Economies around the world were affected dramatically by the global coronavirus outbreak. Therefore, governments and central banks around the globe were forced to implement ground-breaking fiscal and monetary stimulus to support the economies.
The United States
The Federal Open Market Committee held two emergency meetings on March 3 and March 15. During the first meeting, the US policymakers decided to lower the Federal Funds Rate to the target range of 1.00% to 1.25%. As the result of the second gathering, the rate was cut to the target range of 0.00% to 0.25%.
Moreover, the Fed promised $700B in quantitative easing (QE) programme. However, on March 23, the US policymakers pledged unlimited QE, involving purchases of corporate and municipal bonds.
On March 31, the Fed allowed dozens of foreign central banks to access the domestic currency by permitting them to exchange the US Treasury securities holdings for overnight Dollar loans. The programme started on April 6 and is expected to last for at least half a year.
On March 27, the US House of Representatives passed the most massive aid package in the history equal $2.2T. The package includes a $500B fund to help most affected industries and $3000M cash to families.
On March 12, the European Central Bank decided to adjust some of the key parameters of the third series of targeted longer-term refinancing operations (TLTRO III) to support liquidity conditions and money market operations. The Bank cut the interest rate on TLTROs to -0.75%. Moreover, it added €120B to its present asset-purchase programme (APP) of €20B per month.
On March 17, the ECB announced that it would launch €750B Pandemic Emergency Purchase Programme (PEPP). According to the official release: "PEPP is a new temporary asset purchase programme of private and public sector securities to counter the serious risks to the monetary policy transmission mechanism and the outlook for the euro area posed by the outbreak and escalating diffusion of the coronavirus, COVID-19."
On April 7, the ECB introduced a package of temporary collateral easing measures to support liquidity conditions and credit to the economy. The Bank decided to ease conditions for the use of credit claims as collateral.
On March 23, the German government guaranteed a €750B package to support companies. Also, the government promised a €100B credit to public-sector development bank KfW for loans to hard-hit businesses and a €400B credit to secure corporate debt at risk of defaulting.
On March 16, the French government pledged a €45B fund to support companies and workers, as well as promised around €300B to corporate borrowing from commercial banks.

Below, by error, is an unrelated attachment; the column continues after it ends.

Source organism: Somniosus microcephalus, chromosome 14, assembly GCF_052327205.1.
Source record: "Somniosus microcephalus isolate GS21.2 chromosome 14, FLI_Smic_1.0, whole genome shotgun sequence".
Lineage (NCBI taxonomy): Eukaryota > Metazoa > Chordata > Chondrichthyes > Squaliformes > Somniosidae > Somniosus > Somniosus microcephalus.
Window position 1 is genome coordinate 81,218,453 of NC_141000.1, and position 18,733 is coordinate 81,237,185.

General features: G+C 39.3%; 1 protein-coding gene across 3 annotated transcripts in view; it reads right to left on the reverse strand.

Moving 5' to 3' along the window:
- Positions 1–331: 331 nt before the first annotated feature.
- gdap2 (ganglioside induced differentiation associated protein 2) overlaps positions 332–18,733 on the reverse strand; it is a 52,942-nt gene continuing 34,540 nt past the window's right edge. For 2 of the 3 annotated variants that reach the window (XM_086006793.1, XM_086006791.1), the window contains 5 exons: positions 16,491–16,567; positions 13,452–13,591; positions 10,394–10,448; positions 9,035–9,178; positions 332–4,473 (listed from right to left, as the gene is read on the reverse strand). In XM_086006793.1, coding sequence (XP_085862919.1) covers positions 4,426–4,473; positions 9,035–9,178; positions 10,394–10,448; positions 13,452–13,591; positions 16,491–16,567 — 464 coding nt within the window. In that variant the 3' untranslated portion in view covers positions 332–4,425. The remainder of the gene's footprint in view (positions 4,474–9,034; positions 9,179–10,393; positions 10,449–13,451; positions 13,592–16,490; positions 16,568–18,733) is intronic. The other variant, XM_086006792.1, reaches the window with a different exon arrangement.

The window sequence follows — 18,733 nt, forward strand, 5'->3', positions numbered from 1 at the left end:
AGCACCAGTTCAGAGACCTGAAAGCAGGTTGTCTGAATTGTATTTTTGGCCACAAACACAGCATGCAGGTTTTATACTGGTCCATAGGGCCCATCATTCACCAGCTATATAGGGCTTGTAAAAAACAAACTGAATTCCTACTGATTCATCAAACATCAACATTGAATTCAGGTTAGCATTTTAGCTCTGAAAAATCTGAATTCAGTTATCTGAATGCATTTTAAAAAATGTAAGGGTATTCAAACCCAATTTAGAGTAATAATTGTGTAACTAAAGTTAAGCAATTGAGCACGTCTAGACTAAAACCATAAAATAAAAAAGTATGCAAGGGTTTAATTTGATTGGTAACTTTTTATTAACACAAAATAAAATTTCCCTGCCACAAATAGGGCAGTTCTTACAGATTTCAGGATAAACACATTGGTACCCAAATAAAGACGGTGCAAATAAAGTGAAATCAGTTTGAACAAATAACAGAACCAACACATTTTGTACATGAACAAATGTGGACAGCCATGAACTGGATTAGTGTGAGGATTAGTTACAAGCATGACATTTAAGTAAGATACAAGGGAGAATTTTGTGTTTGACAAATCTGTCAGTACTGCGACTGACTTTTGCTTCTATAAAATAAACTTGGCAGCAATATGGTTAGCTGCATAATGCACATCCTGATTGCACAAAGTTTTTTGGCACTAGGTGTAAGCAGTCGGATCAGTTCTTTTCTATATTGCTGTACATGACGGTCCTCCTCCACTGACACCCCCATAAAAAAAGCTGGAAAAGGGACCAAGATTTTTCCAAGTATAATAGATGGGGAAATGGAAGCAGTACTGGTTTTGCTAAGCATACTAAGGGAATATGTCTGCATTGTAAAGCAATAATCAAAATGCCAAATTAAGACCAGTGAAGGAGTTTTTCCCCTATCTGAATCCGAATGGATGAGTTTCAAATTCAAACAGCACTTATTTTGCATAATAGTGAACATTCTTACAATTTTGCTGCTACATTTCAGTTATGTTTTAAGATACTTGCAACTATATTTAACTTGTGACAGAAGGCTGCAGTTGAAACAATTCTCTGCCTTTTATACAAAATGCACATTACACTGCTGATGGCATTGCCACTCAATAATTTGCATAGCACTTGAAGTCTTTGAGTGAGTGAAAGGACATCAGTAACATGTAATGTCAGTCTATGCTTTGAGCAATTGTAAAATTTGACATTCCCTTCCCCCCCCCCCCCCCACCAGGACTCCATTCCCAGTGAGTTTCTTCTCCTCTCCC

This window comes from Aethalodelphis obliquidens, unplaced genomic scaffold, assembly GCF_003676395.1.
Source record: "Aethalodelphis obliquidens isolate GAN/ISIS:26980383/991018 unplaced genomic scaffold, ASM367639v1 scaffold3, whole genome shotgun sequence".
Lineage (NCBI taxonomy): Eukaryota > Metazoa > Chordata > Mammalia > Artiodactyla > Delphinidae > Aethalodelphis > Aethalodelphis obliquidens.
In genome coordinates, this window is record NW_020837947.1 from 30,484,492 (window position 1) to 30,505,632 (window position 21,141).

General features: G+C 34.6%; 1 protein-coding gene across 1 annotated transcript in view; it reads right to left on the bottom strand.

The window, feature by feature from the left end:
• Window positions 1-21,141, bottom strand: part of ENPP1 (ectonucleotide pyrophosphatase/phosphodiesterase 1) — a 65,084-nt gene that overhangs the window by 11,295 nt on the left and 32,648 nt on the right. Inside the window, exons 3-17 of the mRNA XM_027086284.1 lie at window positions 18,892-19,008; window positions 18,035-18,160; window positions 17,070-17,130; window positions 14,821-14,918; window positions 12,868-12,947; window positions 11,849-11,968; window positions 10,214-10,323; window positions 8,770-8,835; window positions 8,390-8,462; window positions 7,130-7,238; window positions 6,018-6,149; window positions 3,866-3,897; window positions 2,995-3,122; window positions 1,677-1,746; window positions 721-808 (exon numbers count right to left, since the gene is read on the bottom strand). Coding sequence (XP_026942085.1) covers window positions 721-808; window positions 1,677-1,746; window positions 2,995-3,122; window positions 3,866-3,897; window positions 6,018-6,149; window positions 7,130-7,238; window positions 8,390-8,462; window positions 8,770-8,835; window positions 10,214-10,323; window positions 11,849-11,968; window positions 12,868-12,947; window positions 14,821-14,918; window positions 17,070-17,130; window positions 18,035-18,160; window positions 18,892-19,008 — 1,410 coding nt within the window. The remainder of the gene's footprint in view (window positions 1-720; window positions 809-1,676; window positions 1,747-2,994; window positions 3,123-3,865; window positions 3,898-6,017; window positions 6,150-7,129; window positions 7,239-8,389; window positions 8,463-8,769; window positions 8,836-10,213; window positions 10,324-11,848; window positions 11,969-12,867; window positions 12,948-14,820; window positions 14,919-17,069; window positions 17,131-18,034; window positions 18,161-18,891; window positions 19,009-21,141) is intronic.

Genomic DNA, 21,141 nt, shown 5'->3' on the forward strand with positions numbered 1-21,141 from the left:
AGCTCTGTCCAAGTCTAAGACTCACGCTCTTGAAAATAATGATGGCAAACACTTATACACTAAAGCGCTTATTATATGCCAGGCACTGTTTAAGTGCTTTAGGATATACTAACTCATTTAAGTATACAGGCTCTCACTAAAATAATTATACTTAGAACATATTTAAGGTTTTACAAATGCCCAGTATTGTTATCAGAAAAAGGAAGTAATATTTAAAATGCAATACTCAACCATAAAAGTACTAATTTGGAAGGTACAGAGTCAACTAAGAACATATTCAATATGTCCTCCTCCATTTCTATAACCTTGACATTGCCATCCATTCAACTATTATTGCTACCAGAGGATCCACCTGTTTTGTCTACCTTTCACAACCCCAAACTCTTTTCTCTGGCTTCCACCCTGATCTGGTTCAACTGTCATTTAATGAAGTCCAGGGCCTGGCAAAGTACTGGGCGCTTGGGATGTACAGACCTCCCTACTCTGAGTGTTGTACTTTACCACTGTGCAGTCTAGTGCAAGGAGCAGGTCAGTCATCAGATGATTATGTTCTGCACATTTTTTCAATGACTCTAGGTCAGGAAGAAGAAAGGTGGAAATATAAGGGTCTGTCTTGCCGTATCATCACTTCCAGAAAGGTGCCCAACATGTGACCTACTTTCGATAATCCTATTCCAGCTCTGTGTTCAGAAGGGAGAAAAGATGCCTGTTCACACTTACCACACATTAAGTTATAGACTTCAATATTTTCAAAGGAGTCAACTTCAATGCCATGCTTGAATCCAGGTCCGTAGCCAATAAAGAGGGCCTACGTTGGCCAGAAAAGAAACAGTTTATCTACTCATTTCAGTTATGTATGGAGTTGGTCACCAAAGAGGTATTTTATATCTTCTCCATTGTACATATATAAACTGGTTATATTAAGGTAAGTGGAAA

On March 16, the Italian government contributed €25B to suspend loan and mortgage repayments for companies and families, as well as help firms to pay workers who are temporarily unemployed.
On March 17, Spain pledged a €200B package as credit guarantees for companies, as well as support for suffering people. On March 31, the Spanish government approved €700M fund aid to support hard-hit households.
The United Kingdom
The Bank of England held two emergency meetings on March 11 and March 19. During the first meeting, the Monetary Policy Committee decided to lower the Official Bank Rate to 0.25%. As the result of the second gathering, the rate was cut to 0.10%.
Moreover, the Bank implemented a new policy for cheap credit, as well as lowered a credit buffer to support lending. Additionally, it promised to buy commercial papers with a maturity of up to 12 months from businesses that had a pre-crisis investment-grade credit rating.
On April 2, the Bank of England announced it would expand its corporate bond purchase programme to at least £20B.
On March 11, the UK government introduced a £30B stimulus plan, as well as promised £330B loan guarantees to companies. Also, the government proposed to pay 80% of monthly wages (up to £2,500) to temporarily unemployed workers. Additionally, businesses are now allowed to pay VAT taxes later.
The Bank of Canada lowered its Overnight Rate three times during emergency meetings. On March 27, at the third meeting, the Canadian policymakers cut the rate to 0.25%.
Additionally, the Bank decided to purchase government securities in the secondary market. It is buying C$5B worth securities per week.
The Bank of Canada introduced C$150B insured mortgage purchase programme and C$10B credit support programme for businesses.
The Canadian government would pay up to 75% of monthly wages to workers employed by small and medium-sized companies. Moreover, the government guaranteed C$55B suspension for businesses and households and C$27B fund to help workers and low-income families.
The Bank of Japan eased its monetary policy by starting purchases of exchange-traded funds (ETFs) and other unsafe assets, such as corporate bonds. Also, the Bank decided to extend one-year zero-rate loans to financial institutions.
On March 10, the Japanese government revealed ¥430.8B extra spending to subsidise small and medium-sized businesses, improve medical facilities and support working parents forced to take a vacation.
On April 7, the government accepted a stimulus package equal to 20% of economic output, which equals around ¥108T.
The Reserve Bank of Australia cut the interest rate two times: on March 3 and March 19. The Cash Rate now equals to 0.25%. Also, the Bank launched A$15B purchase programme of residential mortgage-backed and other asset-backed securities and A$715M support programme for airlines.
The Australian government pledged A$66.1B for enterprises and additional welfare payments, A$17.6B to subsidise small businesses, pensioners, students and others, as well as A$130B to pay wages to around 6M people.